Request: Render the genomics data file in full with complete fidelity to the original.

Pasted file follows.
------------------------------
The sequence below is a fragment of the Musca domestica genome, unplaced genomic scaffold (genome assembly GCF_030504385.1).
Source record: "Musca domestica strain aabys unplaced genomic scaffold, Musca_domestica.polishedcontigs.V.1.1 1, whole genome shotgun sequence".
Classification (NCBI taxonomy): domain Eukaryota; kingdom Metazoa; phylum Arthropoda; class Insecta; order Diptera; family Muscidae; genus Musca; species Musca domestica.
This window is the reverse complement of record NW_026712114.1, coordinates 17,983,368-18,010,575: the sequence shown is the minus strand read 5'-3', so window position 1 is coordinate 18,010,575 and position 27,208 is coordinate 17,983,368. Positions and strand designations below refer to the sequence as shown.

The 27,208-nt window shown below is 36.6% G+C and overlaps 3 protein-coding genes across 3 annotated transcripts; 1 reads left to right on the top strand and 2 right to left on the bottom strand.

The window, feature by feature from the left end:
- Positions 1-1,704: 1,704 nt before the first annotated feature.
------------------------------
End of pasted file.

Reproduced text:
The sequence below is a fragment of the Musca domestica genome, unplaced genomic scaffold (genome assembly GCF_030504385.1).
Source record: "Musca domestica strain aabys unplaced genomic scaffold, Musca_domestica.polishedcontigs.V.1.1 1, whole genome shotgun sequence".
Classification (NCBI taxonomy): domain Eukaryota; kingdom Metazoa; phylum Arthropoda; class Insecta; order Diptera; family Muscidae; genus Musca; species Musca domestica.
This window is the reverse complement of record NW_026712114.1, coordinates 17,983,368-18,010,575: the sequence shown is the minus strand read 5'-3', so window position 1 is coordinate 18,010,575 and position 27,208 is coordinate 17,983,368. Positions and strand designations below refer to the sequence as shown.

The 27,208-nt window shown below is 36.6% G+C and overlaps 3 protein-coding genes across 3 annotated transcripts; 1 reads left to right on the top strand and 2 right to left on the bottom strand.

The window, feature by feature from the left end:
- Positions 1-1,704: 1,704 nt before the first annotated feature.